A government complaint database that helps consumers resolve grievances with financial institutions is one of several services that could soon be eliminated, according to a memo by House Financial Services Committee Chairman Rep. Jeb Hensarling (R-Tex), which was leaked to the press yesterday.

According to individuals familiar with its workings, the Consumer Complaint Database, sponsored by the Consumer Financial Protection Bureau (CFPB), has provided useful information and assistance not only to consumers, but to businesses as well.

The fate of the database was first mentioned yesterday when Bloomberg reported on a memo by Hensarling, an outspoken critic of the CFPB. The memo outlined a new version of the Financial CHOICE Act (Creating Hope and Opportunity for Investors, Consumers and Entrepreneurs), a bill originally advanced by the House Financial Services Committee in September.

The new bill would lead to the repeal of the Consumer Complaint Database. It would also eliminate the CFPB's authority to punish unfair, deceptive or abusive practices among banks and other lenders, and it would allow the President to handpick—and fire—the bureau's director at will.

Since the database went live in late 2012, consumers have been able to report their complaints and get a company response, and in some instances redress. About 25,000 complaints are filed each month from consumers about their dealings with banks, credit card issuers, mortgage lenders, student-loan servicers and other financial products and services.

When a complaint is filed by a consumer, the CFPB alerts financial institutions to the complaint and the company must provide a response to the consumer through the Consumer Complaint Database, usually within 15 days. The CFPB logs the complaints in the database showing not only the name of the company the consumer is complaining about, but also how quickly the company responded and whether the consumer was satisfied with the resolution of the complaint. 

The CFPB says restitution from database complaints has contributed to its providing nearly $12 billion in relief to 29 million aggrieved consumers in the past five years.

CR's recent Consumer Voices survey shows that Americans have concerns about the accountability of the banking industry. Almost two-thirds of respondents said they are either only slightly or not at all confident that banks and investment companies are acting transparently and responsibly to charge reasonable fees and protect their investments.

Ongoing Controversy

The Consumer Complaint Database has had its critics. Banks and other financial institutions have expressed concern that it allows consumers to report complaints anonymously, and that the CFPB doesn't not fully vet the complaints for accuracy.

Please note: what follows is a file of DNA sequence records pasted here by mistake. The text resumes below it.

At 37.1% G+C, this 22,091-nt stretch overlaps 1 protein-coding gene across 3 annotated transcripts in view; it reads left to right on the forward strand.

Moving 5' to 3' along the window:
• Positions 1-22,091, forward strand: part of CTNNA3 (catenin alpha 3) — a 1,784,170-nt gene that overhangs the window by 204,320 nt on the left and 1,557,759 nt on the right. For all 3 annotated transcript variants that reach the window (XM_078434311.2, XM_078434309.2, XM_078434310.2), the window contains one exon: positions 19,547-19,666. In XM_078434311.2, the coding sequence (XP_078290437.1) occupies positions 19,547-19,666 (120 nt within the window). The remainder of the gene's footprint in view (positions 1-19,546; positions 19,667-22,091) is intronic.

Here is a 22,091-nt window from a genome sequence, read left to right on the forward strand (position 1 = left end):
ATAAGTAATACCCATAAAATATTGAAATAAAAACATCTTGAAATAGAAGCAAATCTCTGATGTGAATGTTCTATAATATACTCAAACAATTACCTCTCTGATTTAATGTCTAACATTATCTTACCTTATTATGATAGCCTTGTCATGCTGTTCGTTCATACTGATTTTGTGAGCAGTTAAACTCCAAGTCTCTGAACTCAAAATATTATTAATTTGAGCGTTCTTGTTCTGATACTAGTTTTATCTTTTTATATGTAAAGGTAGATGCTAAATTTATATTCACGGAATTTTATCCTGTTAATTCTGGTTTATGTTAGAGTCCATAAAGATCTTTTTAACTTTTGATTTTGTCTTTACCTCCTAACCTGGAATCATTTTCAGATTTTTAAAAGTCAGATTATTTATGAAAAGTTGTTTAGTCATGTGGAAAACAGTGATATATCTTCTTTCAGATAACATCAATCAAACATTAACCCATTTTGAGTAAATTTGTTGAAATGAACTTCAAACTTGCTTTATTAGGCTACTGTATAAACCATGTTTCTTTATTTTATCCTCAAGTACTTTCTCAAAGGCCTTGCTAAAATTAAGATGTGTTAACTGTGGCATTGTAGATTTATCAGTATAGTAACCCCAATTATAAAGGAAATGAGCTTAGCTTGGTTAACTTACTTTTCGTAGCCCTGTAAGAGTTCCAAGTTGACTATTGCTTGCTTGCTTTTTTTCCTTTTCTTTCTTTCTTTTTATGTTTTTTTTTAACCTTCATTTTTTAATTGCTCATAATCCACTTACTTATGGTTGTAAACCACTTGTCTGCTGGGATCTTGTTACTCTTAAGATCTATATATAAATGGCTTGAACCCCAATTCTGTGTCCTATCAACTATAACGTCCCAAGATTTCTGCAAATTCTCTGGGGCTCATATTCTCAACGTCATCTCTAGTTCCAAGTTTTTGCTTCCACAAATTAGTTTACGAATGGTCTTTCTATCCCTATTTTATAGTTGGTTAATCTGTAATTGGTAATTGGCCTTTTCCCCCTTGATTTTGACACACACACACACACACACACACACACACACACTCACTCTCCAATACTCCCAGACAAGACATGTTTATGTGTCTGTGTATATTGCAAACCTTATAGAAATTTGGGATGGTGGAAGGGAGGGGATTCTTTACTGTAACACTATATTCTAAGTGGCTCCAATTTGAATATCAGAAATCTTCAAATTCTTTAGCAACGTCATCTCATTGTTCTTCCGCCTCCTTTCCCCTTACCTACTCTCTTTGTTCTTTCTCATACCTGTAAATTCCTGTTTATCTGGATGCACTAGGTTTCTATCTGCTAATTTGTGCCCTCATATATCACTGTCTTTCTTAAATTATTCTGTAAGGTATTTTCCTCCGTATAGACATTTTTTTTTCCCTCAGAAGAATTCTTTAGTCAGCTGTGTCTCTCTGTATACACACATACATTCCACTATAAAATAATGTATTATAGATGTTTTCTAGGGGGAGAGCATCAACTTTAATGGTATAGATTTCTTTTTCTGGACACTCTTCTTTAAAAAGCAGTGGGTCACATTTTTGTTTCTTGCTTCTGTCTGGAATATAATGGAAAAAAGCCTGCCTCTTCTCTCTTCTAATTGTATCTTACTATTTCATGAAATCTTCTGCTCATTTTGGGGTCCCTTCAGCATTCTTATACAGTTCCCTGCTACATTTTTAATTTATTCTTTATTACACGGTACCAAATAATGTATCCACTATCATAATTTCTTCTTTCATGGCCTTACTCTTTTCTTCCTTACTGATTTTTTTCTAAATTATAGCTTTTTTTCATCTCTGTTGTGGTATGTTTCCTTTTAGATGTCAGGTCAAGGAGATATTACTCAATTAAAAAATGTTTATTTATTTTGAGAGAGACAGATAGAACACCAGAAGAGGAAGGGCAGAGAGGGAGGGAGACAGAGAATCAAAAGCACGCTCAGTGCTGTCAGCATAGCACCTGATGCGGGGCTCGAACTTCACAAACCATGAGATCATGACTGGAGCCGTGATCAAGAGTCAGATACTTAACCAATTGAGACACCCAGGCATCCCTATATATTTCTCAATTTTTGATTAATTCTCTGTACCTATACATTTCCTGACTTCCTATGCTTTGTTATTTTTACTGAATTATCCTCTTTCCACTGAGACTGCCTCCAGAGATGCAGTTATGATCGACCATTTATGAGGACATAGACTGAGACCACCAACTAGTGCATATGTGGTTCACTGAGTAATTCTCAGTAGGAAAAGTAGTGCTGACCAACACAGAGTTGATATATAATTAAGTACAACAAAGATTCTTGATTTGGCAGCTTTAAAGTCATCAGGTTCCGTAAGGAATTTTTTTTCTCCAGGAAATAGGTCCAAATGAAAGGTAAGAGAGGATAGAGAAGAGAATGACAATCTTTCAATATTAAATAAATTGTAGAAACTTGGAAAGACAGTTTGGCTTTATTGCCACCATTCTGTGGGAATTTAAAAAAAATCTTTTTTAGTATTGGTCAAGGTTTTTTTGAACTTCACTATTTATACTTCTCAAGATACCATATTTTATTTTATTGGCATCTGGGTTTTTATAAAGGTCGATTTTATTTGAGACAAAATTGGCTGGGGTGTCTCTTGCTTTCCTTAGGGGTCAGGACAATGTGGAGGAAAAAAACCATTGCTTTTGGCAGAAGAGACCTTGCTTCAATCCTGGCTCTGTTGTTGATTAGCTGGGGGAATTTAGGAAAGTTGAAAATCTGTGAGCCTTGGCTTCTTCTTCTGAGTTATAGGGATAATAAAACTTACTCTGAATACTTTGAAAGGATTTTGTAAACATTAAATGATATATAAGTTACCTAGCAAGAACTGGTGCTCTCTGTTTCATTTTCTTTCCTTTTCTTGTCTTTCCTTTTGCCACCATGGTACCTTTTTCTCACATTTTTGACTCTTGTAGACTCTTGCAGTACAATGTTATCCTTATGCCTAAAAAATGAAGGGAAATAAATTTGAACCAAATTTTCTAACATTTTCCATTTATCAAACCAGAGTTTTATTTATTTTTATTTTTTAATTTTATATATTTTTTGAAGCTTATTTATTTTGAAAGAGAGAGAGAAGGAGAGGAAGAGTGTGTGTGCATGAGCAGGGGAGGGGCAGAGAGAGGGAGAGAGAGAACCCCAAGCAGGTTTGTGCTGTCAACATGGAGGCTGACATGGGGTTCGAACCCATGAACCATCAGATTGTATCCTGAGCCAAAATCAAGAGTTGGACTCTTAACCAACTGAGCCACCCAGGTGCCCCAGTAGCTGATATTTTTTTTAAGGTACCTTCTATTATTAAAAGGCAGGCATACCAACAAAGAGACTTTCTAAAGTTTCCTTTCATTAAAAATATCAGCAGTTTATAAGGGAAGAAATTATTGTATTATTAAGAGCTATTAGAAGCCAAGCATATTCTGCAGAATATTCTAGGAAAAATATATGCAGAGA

“We have long objected to the public disclosure of unverified consumer complaints and repeatedly called on the Bureau to make improvements,” says John Mechem, vice president of public affairs for the Mortgage Bankers Association.

Ruth Susswein, deputy director of national priorities for Consumer Action, an advocacy group based Washington, D.C., defended the way the database works.

"A company has every right to come back and say, ‘that's not what happened’," she says. Susswein noted that in many cases, consumers resort to complaining to the CFPB when they've exhausted their efforts working directly with companies. "This may be their last, best hope for resolution,” she says. “It's an effective and unique, first-class complaint system.”

A Tool for Businesses

Consumers are not the only beneficiaries of the database. Steven Ramirez, CEO of Beyond the Arc, a consumer-experience consulting firm based in Berkeley, Ca., says his company has mined it for insights to present to financial-industry clients.

"It can be useful to financial services companies because it is the one source of data that is comparative across institutions," he says. Ramirez points out that businesses can see complaints filed against other companies as well, and that by reviewing the complaints a business can better understand its strengths and weaknesses.

While Hensarling’s office did not return a call requesting comment for this article, the Congressman has previously maintained that his bill will benefit consumers.

“The Financial CHOICE Act will help grow the economy for all Americans, not just those at the top," Hensarling's office wrote in a press release about the original bill last September. "It promotes strong and transparent markets to revitalize job creation in our poorest communities and ensures every American has the opportunity to achieve financial independence, no matter where they start out in life.”

Consumer advocates, though, do not share that opinion.

"All of the strides and changes, the safeguards, the protections that were put into place to avoid another financial crisis will disappear," says Pamela Banks, staff attorney for Consumers Union, the policy and mobilization arm of Consumer Reports. "It's like back to the wild, wild west."